disabilities Archives - Lift and Accessibility Solutions

It’s well known that maintaining a good weight is a challenge for many people, and if you have a disability, that challenge is even greater due to decreased mobility. But it’s not impossible to maintain a healthy weight when you have a disability, you just might have to approach it slightly different from others.

Managing Weight When You Have A Disability

Burning Fat

Everyone’s body burns calories; our metabolism is responsible for that. Some people burn calories faster than others due to having a fast metabolism. Those that have a faster or slower metabolism than the average person are most commonly caused by their genetic makeup. And as we age, our metabolism slows down.

There are various ways to burn fat, some of them include the following:

– Drinking more water

– Decreasing your calorie intake

– Decreasing your sugar intake

– Eating six small meals throughout your day

– Increasing vegetable consumption

– Increasing your protein intake: helps burn calories and keeps you feeling full

– Strength training burns 10 percent more fat (consult with your physician before beginning an exercise program)

For weight loss, people with limited abilities should take in less than 2,000 calories. If you’re maintaining your weight, keep the calorie intake the same just make sure you are getting it from healthy foods.


You should discuss your options with your physical therapist regarding an exercise routine that you can do within your limitations. Also, check into programs in your area that are geared toward your disability and whose surroundings allow you to exercise in a safe and supportive fashion.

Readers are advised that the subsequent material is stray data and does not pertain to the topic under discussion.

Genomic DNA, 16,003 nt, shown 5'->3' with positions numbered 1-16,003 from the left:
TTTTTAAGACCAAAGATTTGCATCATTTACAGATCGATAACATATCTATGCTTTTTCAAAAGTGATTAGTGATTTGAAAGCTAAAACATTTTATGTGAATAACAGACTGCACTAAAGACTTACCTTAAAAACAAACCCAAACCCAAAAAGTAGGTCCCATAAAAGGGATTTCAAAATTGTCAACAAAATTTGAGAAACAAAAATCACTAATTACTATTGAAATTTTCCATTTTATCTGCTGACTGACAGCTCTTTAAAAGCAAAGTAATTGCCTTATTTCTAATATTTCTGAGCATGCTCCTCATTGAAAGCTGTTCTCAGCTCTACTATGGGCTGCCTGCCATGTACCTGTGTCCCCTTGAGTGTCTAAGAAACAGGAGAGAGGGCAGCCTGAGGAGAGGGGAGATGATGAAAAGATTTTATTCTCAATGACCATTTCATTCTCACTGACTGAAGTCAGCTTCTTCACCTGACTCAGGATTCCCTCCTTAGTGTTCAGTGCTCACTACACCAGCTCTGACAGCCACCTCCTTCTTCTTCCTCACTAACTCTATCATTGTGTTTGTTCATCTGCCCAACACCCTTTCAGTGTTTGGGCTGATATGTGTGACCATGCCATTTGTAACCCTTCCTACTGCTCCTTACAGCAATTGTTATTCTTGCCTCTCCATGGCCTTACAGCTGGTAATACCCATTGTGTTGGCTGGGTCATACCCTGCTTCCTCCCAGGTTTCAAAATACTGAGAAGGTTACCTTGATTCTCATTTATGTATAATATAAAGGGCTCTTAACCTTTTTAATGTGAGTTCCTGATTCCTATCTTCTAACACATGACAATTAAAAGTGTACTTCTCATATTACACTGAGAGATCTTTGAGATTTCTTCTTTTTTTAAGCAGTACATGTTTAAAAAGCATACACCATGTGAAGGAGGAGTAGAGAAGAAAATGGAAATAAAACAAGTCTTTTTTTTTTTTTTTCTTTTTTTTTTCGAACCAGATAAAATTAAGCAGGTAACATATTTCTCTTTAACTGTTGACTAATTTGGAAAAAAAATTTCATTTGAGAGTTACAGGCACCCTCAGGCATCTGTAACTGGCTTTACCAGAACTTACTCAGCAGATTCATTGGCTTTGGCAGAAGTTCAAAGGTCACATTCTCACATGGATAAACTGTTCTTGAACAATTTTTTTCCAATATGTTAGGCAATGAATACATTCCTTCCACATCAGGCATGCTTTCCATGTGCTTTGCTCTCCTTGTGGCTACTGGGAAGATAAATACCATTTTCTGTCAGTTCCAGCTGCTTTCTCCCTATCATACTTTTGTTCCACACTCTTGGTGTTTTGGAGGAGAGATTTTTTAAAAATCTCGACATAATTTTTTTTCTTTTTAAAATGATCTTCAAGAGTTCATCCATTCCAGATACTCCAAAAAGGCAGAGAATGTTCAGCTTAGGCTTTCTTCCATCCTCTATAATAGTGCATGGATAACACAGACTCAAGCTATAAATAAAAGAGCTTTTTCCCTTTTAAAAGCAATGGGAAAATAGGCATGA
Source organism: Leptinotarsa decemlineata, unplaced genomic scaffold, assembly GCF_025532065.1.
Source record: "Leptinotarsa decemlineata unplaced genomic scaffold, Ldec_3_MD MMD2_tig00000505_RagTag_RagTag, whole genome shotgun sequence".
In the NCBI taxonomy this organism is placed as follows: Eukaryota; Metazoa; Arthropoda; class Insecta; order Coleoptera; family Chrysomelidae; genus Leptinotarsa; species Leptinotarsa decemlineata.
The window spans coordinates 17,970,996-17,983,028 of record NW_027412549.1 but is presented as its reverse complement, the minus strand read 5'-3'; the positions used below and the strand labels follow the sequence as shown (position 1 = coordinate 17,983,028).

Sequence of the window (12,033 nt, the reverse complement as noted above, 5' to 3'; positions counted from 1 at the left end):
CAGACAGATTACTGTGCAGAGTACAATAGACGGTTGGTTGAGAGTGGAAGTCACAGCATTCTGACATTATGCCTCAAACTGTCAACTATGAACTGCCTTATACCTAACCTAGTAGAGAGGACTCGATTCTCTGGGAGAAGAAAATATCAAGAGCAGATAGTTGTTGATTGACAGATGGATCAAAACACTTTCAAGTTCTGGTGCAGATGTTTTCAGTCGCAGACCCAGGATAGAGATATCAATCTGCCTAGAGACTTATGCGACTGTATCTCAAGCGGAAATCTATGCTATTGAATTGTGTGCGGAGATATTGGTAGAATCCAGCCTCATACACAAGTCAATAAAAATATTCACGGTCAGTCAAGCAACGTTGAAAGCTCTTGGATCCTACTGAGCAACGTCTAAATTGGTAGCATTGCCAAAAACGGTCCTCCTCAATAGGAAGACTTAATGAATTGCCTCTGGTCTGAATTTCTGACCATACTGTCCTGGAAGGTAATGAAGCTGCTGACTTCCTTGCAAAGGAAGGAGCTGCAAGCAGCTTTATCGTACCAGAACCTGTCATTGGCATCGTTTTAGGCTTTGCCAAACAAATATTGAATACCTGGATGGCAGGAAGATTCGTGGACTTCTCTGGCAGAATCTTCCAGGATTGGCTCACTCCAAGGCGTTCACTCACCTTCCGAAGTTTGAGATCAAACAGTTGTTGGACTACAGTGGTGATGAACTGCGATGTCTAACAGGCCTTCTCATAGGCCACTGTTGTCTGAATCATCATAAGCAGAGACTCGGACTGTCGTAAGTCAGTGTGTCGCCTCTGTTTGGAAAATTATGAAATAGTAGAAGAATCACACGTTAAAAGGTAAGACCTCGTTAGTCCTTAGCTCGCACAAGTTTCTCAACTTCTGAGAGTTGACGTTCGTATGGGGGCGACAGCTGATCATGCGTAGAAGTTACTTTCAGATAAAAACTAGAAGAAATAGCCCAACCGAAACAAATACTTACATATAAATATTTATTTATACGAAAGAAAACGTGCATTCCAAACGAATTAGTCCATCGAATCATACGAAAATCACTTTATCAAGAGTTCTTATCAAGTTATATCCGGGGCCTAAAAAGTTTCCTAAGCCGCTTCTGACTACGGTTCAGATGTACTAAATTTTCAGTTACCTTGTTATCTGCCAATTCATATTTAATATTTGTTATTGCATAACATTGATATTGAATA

Weight lifting is still one of the strongest fat burning techniques and is still a viable option for people with limited abilities. Check with your local gym to find out if they have an experienced trainer who can design a weight lifting program that meets your needs.


Cardiovascular exercise raises your heart rate while lowering blood pressure thus lowering your risk of cardiovascular problems. It also aids in maintaining good muscle strength and strong joints. People who have mobility issues can find cardiovascular exercise difficult to accomplish, but it’s not impossible.

Other Options

Maintaining your balance, especially during workouts, is a big concern for people with disabilities looking to get some exercise. Consider finding a water workout class in your area, water workouts can provide support and the movements are generally paced to your ability. Water workouts can provide natural resistance to help raise your heart rate. Exercise bands are another good option, they provide a wide variety of exercise techniques suitable for people with limited abilities.

Adaptive horseback riding is a great springtime activity. The weather is turning warmer, and the flowers are in bloom, so this is a great time to be outside and take lessons.

How To Get Into Adaptive Horse Back Riding

You’ll want to make sure that you have an instructor certified by the Professional Association of Therapeutic Horsemanship International (PATH).

The instructor will tailor lessons to your individual needs by using adaptive equipment and techniques for a safe and fun lesson. An integral part of the first lesson is meeting with you and your family to determine what you’d like to achieve. Some students want to improve self-esteem while others want to improve their basic riding skills.

Adaptive Horseback Riding is Great For All Groups

Most classes will accommodate students age 4 and older. The instructor will set a pre-determined goal, then adapt the lessons to each individual in order to achieve that goal. All lessons are tailored to each student’s ability. The instructors will use exercises, games and other teaching methods, tools to reach these goals.

The motion of the human body on a horse is very much like the walking motion, so it is fantastic therapy. If you haven’t considered it, you definitely should. Not only does it have physical benefits like improved balance, posture and reflexes, it also provides emotional benefits as well. You’ll have more confidence and you’ll feel a sense of bonding between human and horse-it’s a special relationship.